By Elaine Rackley
The U.S. Attorney's Office for the Northern District of Georgia has secured federal indictments against ten people for alleged drug trafficking and firearms-related crimes, stemming from the operation of suspected marijuana grow houses in Henry County.
The federal prosecutor's office, along with the David G. Wilhelm Organized Crime Drug Enforcement Task Force (OCDETF), the Henry County Police Department, and other federal crime-fighting agencies, has been investigating the alleged grow operations since the fall of 2010, according to federal authorities.
In March 2011, a federal grand jury returned a four-count indictment related to this grow-house operation, which was unsealed on April 5, after the arrest of five people from Stockbridge, three from McDonough, and one from Griffin. One man, from Griffin, remains at-large, federal officials said.
The indictments charge the defendants with various criminal offenses, including conspiring to manufacture, distribute, and possess more than 100 plants of marijuana, and possession of firearms in furtherance of drug trafficking crimes, said Public Affairs Officer for the U.S. Attorney's Office, Patrick Crosby, in a written statement.
This week, nine of the 10 defendants were arraigned in United States Magistrate Court, according to Crosby. They are: Joshua McCullough, 37, Jimmy Ray Whorton, 56, Sandra Whorton, 49, Paul Bunch, 36, and Ira Butler, 46, all of Stockbridge; James McKenzie, 29, Karry Autry, 30, Holly Autry, 27, all of McDonough; and Brian Prewitt, 33, of Griffin.
Joseph Tillman, 41, also of Griffin, has not been apprehended.
Some of the suspected grow operations have been targeted before by Henry County police. In those encounters with police, McCullough, Bunch, Butler, Autry, and Mckenzie were arrested on various drug-related charges.
"I appreciate the hard work and dedication that our narcotics unit put into working this case," said Henry County Police Chief Keith Nichols. "These indoor grows are a relatively new problem here in Henry County, and we are becoming more familiar in working these types of cases.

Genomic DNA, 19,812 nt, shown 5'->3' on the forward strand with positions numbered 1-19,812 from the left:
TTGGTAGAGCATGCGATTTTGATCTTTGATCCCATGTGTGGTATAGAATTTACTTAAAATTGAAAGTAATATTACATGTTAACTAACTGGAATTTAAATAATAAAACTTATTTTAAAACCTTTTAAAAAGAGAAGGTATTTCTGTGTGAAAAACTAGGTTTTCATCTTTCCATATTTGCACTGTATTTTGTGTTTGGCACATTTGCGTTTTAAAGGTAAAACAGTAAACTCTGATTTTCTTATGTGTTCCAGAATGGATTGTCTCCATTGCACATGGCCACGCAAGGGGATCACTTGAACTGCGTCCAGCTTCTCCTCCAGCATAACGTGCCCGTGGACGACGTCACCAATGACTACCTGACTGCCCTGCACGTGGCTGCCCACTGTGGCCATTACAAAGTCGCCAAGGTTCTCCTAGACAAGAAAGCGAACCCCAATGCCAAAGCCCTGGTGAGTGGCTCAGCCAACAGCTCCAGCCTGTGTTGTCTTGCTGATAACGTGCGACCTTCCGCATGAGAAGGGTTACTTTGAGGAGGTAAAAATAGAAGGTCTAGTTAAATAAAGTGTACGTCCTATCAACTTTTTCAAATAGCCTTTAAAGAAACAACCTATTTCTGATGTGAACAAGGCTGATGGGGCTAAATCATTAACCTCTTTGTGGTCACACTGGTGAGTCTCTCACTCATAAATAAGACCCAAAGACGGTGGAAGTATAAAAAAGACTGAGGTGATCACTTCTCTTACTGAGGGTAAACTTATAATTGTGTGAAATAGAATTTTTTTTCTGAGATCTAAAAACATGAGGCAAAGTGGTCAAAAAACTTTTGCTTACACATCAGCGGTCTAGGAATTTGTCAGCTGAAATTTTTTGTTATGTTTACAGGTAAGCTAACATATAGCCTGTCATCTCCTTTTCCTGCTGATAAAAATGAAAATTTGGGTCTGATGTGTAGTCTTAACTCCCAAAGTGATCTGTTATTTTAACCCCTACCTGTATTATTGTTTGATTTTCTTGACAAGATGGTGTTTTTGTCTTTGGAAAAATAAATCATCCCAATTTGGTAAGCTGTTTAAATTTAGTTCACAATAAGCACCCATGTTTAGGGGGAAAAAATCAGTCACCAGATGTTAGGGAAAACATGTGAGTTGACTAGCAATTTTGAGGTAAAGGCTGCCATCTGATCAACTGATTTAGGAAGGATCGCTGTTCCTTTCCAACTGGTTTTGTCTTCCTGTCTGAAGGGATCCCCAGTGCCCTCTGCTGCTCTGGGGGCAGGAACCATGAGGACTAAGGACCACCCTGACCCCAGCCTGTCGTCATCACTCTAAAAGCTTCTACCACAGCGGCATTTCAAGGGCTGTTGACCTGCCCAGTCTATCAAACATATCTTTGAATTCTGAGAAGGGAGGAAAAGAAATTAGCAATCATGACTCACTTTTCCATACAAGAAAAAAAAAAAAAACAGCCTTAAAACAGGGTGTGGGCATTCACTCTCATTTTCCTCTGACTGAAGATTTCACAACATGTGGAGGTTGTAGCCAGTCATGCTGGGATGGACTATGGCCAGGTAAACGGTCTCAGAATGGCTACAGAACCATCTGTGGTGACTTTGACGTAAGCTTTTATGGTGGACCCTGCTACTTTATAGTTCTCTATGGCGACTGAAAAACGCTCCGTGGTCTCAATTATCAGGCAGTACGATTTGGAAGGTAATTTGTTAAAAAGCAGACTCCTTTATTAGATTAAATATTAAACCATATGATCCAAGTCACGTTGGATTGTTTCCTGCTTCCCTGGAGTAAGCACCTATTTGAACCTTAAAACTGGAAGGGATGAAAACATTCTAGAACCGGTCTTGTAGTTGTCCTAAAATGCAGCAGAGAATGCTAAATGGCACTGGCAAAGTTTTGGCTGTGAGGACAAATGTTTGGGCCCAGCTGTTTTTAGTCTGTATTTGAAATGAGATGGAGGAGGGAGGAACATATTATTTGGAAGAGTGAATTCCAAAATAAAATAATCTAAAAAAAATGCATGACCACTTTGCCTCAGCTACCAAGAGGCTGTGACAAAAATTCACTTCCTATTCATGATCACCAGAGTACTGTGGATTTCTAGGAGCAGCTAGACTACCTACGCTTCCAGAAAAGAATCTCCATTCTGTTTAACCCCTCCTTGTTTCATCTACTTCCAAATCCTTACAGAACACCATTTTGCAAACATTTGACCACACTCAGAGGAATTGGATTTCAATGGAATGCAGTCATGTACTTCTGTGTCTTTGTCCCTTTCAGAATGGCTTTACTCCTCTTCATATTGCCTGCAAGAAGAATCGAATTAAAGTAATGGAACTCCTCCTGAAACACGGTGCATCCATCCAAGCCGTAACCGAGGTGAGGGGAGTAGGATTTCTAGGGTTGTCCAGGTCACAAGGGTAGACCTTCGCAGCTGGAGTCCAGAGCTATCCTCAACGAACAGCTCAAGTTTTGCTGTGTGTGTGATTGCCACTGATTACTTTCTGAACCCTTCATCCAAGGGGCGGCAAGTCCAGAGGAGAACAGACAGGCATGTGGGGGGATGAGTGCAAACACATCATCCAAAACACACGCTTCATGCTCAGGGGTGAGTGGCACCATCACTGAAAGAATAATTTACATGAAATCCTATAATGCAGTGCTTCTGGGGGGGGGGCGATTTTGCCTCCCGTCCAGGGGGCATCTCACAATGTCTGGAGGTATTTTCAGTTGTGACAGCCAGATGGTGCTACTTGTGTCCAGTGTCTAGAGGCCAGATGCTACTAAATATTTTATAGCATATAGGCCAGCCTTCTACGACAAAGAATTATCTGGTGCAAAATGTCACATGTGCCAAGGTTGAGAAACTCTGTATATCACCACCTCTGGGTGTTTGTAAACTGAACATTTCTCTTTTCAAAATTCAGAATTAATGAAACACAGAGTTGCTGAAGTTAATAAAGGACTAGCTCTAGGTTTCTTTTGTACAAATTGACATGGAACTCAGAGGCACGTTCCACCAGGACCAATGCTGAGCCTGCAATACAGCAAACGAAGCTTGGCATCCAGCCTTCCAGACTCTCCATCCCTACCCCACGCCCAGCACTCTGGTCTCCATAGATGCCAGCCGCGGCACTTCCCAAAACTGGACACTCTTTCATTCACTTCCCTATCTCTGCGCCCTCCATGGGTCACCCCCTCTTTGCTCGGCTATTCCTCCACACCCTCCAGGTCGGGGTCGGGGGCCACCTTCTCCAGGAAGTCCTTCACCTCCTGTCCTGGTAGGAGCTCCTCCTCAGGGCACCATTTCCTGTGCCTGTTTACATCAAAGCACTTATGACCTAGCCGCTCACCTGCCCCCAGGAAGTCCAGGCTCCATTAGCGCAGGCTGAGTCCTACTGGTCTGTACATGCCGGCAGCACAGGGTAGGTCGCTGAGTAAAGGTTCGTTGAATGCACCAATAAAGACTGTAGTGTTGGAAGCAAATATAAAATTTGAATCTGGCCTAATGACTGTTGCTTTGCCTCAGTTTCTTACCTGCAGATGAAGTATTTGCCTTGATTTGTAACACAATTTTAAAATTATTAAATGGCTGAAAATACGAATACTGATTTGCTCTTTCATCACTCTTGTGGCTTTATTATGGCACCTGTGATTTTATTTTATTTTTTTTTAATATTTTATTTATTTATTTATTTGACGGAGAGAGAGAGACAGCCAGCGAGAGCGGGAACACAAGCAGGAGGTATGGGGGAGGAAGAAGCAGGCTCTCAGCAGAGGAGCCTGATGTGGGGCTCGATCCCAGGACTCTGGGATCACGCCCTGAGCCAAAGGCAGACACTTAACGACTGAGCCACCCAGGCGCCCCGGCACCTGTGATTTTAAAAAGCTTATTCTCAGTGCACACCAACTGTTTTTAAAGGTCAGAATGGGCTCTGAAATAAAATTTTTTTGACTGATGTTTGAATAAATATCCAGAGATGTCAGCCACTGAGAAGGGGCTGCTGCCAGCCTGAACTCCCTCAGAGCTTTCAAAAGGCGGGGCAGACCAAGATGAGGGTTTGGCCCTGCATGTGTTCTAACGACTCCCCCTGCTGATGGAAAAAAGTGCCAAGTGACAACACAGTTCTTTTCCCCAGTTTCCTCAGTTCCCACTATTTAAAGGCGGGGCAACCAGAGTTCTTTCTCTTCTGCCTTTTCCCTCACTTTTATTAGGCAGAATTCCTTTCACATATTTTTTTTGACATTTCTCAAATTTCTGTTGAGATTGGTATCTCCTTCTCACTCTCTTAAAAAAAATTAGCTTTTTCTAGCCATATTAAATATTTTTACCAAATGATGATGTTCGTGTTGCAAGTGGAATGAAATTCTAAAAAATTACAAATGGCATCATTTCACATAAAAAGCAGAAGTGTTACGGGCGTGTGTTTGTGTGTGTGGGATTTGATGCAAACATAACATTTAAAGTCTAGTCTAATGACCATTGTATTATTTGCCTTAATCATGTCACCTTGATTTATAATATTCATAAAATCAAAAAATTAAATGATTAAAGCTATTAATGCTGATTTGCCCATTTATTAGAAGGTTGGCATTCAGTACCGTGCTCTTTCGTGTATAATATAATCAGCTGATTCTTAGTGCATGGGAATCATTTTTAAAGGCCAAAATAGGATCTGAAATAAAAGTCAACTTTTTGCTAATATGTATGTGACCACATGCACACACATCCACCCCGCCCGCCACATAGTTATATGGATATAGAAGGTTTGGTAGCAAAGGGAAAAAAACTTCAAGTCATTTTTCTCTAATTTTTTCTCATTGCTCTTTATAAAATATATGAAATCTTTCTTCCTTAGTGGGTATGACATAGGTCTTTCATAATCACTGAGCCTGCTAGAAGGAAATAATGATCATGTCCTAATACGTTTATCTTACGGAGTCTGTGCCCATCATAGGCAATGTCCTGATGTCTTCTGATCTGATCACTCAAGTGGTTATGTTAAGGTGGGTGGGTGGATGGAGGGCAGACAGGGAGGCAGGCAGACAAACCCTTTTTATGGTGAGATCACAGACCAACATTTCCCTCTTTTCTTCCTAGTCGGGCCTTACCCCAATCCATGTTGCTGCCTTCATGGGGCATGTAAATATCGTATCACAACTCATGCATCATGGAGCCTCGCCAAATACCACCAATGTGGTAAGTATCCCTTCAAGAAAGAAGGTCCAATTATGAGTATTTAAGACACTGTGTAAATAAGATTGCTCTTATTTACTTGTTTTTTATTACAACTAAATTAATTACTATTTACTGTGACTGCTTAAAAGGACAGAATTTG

"Getting these individuals out of our community is a huge benefit to our law-abiding citizens, and I know they appreciate it, too," added Nichols. "I would also like to thank the federal law enforcement authorities that assisted us with this case, helping bring it to a successful resolution."
Narcotics agents searched several of the residences of the defendants. Investigators found that three of the houses had been set up specifically as grow houses. Those houses were located in Stockbridge: at 925 Hemphill Road, 1680 Jodeco Road, and 436 Hood Road. A fourth house, located at 166 Alexander Drive in McDonough, was used as both a residence and a grow house, according to authorities.
Items seized during the investigation include 340 plants of marijuana, 52 guns, at least 50 grams of methamphetamine, and more than $384,000 in cash, according to U.S. Attorney Sally Quillian Yates.
The charges, and additional information presented in court, according to Yates, revealed the following:
In the fall of 2010, federal, state, and local law enforcement agencies began investigating a marijuana-grow-house organization operating in Henry County, and elsewhere. The organization allegedly coordinated the construction of hydroponics marijuana grow houses at four separate locations. Several members of the organization possessed firearms in support of the illegal narcotics-trafficking activities. As part of the investigation, in November and December 2010, agents searched four separate marijuana-grow-house operations in Henry County that were constructed in residential homes, with independent grow lighting, irrigation and nutrient systems designed to cultivate and grow marijuana plants for distribution.
"Through the David G. Wilhelm ... Strike Force, the U.S. Attorney's Office works with local and state law enforcement agencies to target drug-trafficking organizations that impact us locally and regionally," said Yates. "The federal prosecution of this organization for this conspiracy has a direct impact on the local community in Henry County, and regionally in the Northern District of Georgia, by making us all safer through the removal of dangerous grow houses from the community, and by having fewer drugs and guns on the streets."